How about some of the other developments? On St John’s Road, one of the chemists is veering into Californian territory, with adverts for Viagra and cannabidiol oils in the window… along with shopping bags with “I’m dead posh, I’m fae Corstorphine” written on them. Alison ?, has also produced some postcards of some of our local buildings (see note below). Then of course, there are the hipster books on local literary connections, but enough said about them.

So are we going to see a local version of Billy Gould’s magazine, The Leither? Well, we have Let’s Talk about Corstorphine, which in my view varies a lot, and whose main sin is in publishing politicians’ puff pieces. It does have some good historical pieces occasionally, in its defence. What about T-shirts with “I ♡ Corrie”? Better still “I ♡ Corstorphine”, to avoid being confused with a popular soap opera. Are they enough? Do we need a whole wheen of Corstorphine themed gear to compete with Leith?

How about a few celebrity endorsements for local sports clubs? Will the likes of Iggy Pop turn up at Union Park to see the Cougars play? I doubt it, although the trendification of Leith’s Hibees continues unabated.

Picture Credits and notes
I have photographed the postcard – see picture – but this is not intended to be an infringement of copyright, but to promote it. I have also tried to make it low res. If you are the copyright holder, I will remove this on request.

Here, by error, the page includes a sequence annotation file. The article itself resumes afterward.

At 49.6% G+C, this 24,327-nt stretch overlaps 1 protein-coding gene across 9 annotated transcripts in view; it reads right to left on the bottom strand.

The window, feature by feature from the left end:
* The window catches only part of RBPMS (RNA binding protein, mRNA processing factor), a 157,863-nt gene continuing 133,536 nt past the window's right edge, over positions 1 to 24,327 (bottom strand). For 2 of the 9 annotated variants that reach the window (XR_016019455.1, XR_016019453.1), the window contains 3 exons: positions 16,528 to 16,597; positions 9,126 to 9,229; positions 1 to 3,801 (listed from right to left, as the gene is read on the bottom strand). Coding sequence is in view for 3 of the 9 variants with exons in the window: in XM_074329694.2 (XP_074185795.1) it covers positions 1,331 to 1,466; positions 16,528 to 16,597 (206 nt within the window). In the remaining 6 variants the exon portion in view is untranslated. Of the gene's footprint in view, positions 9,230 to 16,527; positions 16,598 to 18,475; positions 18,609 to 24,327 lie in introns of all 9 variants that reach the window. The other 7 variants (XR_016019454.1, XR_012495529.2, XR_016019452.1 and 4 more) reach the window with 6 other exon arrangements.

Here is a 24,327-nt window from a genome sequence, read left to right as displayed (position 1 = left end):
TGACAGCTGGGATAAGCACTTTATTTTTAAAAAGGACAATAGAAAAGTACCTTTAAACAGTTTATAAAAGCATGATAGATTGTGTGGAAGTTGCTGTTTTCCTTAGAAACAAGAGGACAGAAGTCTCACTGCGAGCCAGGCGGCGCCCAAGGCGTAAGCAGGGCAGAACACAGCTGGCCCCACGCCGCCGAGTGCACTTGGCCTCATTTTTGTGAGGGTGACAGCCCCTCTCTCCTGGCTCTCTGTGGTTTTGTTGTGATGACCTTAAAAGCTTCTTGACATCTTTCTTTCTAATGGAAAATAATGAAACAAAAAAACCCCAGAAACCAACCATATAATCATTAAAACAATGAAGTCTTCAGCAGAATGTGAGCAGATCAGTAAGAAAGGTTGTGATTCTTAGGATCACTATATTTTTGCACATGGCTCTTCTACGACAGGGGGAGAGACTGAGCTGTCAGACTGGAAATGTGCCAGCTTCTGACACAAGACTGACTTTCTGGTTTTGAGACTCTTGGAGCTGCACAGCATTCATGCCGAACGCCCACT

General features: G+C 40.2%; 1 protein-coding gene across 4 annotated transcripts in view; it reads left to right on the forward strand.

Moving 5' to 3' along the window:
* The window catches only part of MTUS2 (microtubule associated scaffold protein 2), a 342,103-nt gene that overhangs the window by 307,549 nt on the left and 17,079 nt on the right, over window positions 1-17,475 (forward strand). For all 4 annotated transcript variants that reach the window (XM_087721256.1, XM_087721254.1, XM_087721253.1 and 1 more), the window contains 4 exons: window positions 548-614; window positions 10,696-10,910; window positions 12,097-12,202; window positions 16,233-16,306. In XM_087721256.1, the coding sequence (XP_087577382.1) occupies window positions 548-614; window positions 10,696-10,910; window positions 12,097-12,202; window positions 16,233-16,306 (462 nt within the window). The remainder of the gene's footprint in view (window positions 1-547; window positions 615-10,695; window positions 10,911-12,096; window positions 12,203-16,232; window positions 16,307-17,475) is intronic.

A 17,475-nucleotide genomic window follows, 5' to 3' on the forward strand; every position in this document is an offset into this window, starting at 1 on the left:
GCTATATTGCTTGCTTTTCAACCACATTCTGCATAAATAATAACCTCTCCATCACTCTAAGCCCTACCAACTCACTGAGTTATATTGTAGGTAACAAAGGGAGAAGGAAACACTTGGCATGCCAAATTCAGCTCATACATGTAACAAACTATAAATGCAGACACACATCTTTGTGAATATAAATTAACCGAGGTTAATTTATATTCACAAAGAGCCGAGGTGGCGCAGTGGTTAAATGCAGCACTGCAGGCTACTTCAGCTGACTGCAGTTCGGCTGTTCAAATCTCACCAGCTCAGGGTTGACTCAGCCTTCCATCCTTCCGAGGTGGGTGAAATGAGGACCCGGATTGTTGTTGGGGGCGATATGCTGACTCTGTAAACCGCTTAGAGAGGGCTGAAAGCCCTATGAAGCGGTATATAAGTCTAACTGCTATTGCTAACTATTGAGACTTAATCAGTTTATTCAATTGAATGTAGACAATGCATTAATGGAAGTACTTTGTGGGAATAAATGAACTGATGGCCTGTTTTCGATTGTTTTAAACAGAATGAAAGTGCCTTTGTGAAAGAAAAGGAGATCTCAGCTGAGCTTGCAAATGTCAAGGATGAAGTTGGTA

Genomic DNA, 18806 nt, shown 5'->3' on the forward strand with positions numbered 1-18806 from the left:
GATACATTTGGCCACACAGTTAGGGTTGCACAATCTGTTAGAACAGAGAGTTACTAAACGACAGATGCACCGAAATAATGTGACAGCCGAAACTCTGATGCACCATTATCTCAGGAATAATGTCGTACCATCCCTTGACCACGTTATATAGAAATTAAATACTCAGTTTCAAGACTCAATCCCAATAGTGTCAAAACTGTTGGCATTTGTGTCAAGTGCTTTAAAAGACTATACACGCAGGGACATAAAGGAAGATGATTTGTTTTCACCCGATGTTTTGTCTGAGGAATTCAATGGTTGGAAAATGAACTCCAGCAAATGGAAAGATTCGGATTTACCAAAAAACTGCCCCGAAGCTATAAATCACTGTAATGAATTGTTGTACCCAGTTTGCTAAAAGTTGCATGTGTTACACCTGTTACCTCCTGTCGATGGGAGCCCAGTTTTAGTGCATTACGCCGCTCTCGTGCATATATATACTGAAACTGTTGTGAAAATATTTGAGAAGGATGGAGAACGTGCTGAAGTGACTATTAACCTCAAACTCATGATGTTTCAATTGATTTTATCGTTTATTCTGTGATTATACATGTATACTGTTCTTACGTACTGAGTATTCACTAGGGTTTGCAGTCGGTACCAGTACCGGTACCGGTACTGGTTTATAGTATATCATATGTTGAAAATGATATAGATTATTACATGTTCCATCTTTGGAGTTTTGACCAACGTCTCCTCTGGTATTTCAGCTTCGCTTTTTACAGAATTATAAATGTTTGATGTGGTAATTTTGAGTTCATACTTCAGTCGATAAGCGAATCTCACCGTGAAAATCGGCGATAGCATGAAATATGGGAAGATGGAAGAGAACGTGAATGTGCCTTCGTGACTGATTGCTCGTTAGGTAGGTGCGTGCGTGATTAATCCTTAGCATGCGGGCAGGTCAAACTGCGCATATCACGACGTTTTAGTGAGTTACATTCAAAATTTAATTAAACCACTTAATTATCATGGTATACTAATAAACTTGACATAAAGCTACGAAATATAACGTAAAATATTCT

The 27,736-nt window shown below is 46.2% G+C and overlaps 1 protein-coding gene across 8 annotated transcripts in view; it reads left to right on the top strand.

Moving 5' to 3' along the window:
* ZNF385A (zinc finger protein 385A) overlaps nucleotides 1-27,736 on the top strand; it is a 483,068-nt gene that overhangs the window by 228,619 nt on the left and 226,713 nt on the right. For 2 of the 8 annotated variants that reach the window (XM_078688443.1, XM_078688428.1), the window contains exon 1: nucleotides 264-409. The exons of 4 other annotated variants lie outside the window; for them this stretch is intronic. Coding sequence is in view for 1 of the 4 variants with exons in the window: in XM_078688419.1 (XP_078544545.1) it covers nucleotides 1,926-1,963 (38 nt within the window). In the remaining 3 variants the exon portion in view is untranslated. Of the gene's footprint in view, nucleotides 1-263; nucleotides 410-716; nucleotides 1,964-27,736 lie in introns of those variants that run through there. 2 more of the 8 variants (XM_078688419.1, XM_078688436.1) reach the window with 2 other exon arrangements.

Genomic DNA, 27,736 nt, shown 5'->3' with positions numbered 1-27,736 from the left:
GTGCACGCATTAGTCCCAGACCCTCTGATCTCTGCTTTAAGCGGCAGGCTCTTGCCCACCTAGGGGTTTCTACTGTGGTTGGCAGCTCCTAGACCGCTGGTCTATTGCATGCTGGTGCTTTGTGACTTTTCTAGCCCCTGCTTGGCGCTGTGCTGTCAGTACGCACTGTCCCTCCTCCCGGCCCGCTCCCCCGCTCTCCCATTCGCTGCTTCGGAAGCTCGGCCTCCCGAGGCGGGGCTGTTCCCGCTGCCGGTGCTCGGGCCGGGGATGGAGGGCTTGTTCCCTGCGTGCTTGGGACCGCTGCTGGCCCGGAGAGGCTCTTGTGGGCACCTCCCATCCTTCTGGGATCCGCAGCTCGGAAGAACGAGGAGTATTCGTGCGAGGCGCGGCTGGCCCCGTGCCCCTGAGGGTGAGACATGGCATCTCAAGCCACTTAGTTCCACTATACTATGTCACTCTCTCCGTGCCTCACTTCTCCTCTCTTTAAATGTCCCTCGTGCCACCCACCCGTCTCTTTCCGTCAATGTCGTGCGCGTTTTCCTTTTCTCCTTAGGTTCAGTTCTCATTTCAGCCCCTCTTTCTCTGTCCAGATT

I myself have bought several of these, and am even sending one all the way to Tahiti, where a friend is working. One of the buildings on the postcards is Corstorphine Hill Tower, which is, of course, a monument to Walter Scott.

These postcards are available in several local outlets including the newly opened cafe on Station Road, and Corstorphine Chiropractic next to the Drumbrae Scotmid).

Corstorphine Trust also does its own notelets and cards (click on link to be taken to their shop).

Hidden History: Station Road & the east of Corstorphine

In this piece, I write about the eastern part of Corstorphine – Olympic athletes, artists, some lost local buildings and the Oscar-winning actress Rachel Weisz.

Colin Jarvie (1962-2012)

Colin Jarvie was an acclaimed photographer, who grew up on Traquair Park West, and later went to Craigmount High School. I only got to meet Colin a couple of times, though I knew his parents a bit. Colin was extremely disillusioned, and had just returned to Edinburgh from London, so I think it is fair enough to say that I didn’t catch him at a good time.

Colin was mixed race and adopted by a white couple. He talked about his experience of interracial adoption on the radio and elsewhere. While at university, someone once referred to Colin as a “black bastard”. He replied, “You’re right, I am black and I am a bastard.”

Some of his earliest work was photographing some of the bands on the Fast Product label. These would have included some of the bands that he was at school with at Craigmount (and I discuss some of them in my review of the Big Gold Dream documentary: he was also a near contemporary of the novelist Louise Welsh)

He moved to London in 1982, where he became involved with the London College of Printing. He later taught at the LCP. In 1986, he “discovered” a very young Rachel Weisz and photographed her for Rimmel. Weisz has always acknowledged his role in launching her career, and would attend his funeral in 2012.*

Grant Jarvie (1955-)

Just a couple of Grant Jarvie’s books

Professor Grant Jarvie is Colin’s older brother. He is notable for books on sport.

It is interesting to note that two of Grant Jarvie’s early books were about the role of race in sport. They were written in the apartheid era, but one wonders whether Colin’s own experiences of racism were any influence in this matter.